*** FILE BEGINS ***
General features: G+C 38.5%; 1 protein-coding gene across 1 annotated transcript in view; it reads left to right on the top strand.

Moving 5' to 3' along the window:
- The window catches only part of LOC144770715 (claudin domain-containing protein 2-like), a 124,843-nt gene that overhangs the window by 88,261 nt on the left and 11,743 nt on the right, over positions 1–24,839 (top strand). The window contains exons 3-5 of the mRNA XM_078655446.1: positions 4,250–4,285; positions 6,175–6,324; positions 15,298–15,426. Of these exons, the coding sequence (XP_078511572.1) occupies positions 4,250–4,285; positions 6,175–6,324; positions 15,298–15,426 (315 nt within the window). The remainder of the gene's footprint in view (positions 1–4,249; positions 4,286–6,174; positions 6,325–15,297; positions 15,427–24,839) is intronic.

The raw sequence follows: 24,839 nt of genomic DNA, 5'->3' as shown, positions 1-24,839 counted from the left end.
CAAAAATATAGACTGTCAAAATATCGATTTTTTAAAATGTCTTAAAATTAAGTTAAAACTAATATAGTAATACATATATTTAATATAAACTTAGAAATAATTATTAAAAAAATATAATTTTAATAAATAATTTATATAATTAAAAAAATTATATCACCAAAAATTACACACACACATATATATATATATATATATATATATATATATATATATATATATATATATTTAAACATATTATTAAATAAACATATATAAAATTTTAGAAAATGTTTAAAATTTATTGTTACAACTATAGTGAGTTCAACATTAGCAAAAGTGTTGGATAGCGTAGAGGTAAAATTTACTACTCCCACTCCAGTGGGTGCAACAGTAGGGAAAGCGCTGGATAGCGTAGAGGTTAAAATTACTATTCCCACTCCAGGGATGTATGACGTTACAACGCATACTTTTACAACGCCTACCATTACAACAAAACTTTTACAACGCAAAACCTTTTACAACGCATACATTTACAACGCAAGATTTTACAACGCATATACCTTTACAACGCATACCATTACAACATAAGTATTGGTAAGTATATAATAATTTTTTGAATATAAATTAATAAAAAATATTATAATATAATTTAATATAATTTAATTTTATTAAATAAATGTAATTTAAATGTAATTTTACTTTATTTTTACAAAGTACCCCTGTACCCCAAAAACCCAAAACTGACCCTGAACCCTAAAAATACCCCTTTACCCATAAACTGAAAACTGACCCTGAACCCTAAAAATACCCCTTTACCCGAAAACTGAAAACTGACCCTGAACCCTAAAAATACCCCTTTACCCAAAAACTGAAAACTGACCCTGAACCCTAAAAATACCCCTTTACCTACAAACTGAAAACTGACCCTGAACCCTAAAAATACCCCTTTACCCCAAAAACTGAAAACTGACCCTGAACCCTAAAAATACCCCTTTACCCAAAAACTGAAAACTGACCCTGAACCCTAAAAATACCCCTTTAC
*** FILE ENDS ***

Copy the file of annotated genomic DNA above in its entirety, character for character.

General features: G+C 38.5%; 1 protein-coding gene across 1 annotated transcript in view; it reads left to right on the top strand.

Moving 5' to 3' along the window:
- The window catches only part of LOC144770715 (claudin domain-containing protein 2-like), a 124,843-nt gene that overhangs the window by 88,261 nt on the left and 11,743 nt on the right, over positions 1–24,839 (top strand). The window contains exons 3-5 of the mRNA XM_078655446.1: positions 4,250–4,285; positions 6,175–6,324; positions 15,298–15,426. Of these exons, the coding sequence (XP_078511572.1) occupies positions 4,250–4,285; positions 6,175–6,324; positions 15,298–15,426 (315 nt within the window). The remainder of the gene's footprint in view (positions 1–4,249; positions 4,286–6,174; positions 6,325–15,297; positions 15,427–24,839) is intronic.

The raw sequence follows: 24,839 nt of genomic DNA, 5'->3' as shown, positions 1-24,839 counted from the left end.
CAAAAATATAGACTGTCAAAATATCGATTTTTTAAAATGTCTTAAAATTAAGTTAAAACTAATATAGTAATACATATATTTAATATAAACTTAGAAATAATTATTAAAAAAATATAATTTTAATAAATAATTTATATAATTAAAAAAATTATATCACCAAAAATTACACACACACATATATATATATATATATATATATATATATATATATATATATATATATATTTAAACATATTATTAAATAAACATATATAAAATTTTAGAAAATGTTTAAAATTTATTGTTACAACTATAGTGAGTTCAACATTAGCAAAAGTGTTGGATAGCGTAGAGGTAAAATTTACTACTCCCACTCCAGTGGGTGCAACAGTAGGGAAAGCGCTGGATAGCGTAGAGGTTAAAATTACTATTCCCACTCCAGGGATGTATGACGTTACAACGCATACTTTTACAACGCCTACCATTACAACAAAACTTTTACAACGCAAAACCTTTTACAACGCATACATTTACAACGCAAGATTTTACAACGCATATACCTTTACAACGCATACCATTACAACATAAGTATTGGTAAGTATATAATAATTTTTTGAATATAAATTAATAAAAAATATTATAATATAATTTAATATAATTTAATTTTATTAAATAAATGTAATTTAAATGTAATTTTACTTTATTTTTACAAAGTACCCCTGTACCCCAAAAACCCAAAACTGACCCTGAACCCTAAAAATACCCCTTTACCCATAAACTGAAAACTGACCCTGAACCCTAAAAATACCCCTTTACCCGAAAACTGAAAACTGACCCTGAACCCTAAAAATACCCCTTTACCCAAAAACTGAAAACTGACCCTGAACCCTAAAAATACCCCTTTACCTACAAACTGAAAACTGACCCTGAACCCTAAAAATACCCCTTTACCCCAAAAACTGAAAACTGACCCTGAACCCTAAAAATACCCCTTTACCCAAAAACTGAAAACTGACCCTGAACCCTAAAAATACCCCTTTAC